Anorexia nervosa is characterized by:
- Extreme thinness (emaciation)
- A relentless pursuit of thinness and unwillingness to maintain a normal or healthy weight
- Intense fear of gaining weight
- Distorted body image, a self-esteem that is heavily influenced by perceptions of body weight and shape, or a denial of the seriousness of low body weight
- Lack of menstruation among girls and women
- Extremely restricted eating
Many people with anorexia nervosa see themselves as overweight, even when they are clearly underweight. Eating, food, and weight control become obsessions. People with anorexia nervosa typically weigh themselves repeatedly, portion food carefully, and eat very small quantities of only certain foods. Some people with anorexia nervosa may also engage in binge-eating followed by extreme dieting, excessive exercise, self-induced vomiting, and/or misuse of laxatives, diuretics, or enemas.
Some who have anorexia nervosa recover with treatment after only one episode. Others get well but have relapses. Still others have a more chronic, or long-lasting, form of anorexia nervosa, in which their health declines as they battle the illness.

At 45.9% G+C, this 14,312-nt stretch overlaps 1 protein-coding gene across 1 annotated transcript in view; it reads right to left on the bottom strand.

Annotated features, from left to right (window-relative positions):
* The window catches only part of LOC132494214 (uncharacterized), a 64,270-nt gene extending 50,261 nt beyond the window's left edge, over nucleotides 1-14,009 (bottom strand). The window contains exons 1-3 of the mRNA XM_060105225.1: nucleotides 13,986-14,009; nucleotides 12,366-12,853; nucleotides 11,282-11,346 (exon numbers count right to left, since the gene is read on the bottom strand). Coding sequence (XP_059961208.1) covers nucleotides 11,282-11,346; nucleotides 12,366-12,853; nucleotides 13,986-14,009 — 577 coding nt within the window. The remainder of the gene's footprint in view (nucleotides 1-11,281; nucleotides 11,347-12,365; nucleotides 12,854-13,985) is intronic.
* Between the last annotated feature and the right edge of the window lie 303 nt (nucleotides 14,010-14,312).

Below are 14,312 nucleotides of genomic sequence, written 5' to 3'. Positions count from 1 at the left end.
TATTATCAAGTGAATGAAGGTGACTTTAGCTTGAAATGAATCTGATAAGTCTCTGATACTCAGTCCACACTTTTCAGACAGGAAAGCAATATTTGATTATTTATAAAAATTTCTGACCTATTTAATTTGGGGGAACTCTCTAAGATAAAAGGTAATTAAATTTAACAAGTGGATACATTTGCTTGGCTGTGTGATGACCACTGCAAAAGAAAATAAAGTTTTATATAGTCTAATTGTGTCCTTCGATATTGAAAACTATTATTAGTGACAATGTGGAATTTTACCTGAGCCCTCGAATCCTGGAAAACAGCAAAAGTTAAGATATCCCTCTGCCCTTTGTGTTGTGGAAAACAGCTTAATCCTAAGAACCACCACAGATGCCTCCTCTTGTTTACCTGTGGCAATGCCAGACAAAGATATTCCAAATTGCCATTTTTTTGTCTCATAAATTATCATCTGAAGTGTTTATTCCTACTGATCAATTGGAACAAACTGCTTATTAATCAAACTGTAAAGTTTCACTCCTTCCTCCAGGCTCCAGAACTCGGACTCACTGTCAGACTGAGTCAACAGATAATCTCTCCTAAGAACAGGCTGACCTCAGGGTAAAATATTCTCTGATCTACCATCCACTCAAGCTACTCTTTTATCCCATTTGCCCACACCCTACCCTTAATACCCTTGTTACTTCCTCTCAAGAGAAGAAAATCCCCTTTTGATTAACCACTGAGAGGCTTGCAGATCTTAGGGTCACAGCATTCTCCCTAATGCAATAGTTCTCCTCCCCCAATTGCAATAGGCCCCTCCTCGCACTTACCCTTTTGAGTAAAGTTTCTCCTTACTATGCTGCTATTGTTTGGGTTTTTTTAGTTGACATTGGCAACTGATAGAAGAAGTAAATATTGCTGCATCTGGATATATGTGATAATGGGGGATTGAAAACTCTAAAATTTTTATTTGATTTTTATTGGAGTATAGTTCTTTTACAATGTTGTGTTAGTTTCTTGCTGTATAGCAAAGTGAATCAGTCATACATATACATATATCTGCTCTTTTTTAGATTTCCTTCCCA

Other symptoms may develop over time, including:
- Thinning of the bones (osteopenia or osteoporosis)
- Brittle hair and nails
- Dry and yellowish skin
- Growth of fine hair all over the body (lanugo)
- Mild anemia and muscle wasting and weakness
- Severe constipation
- Low blood pressure, slowed breathing and pulse
- Damage to the structure and function of the heart
- Brain damage
- Multiorgan failure
- Drop in internal body temperature, causing a person to feel cold all the time
- Lethargy, sluggishness, or feeling tired all the time
To read more about this topic, from this and related documents, please see the National Institute of Mental Health.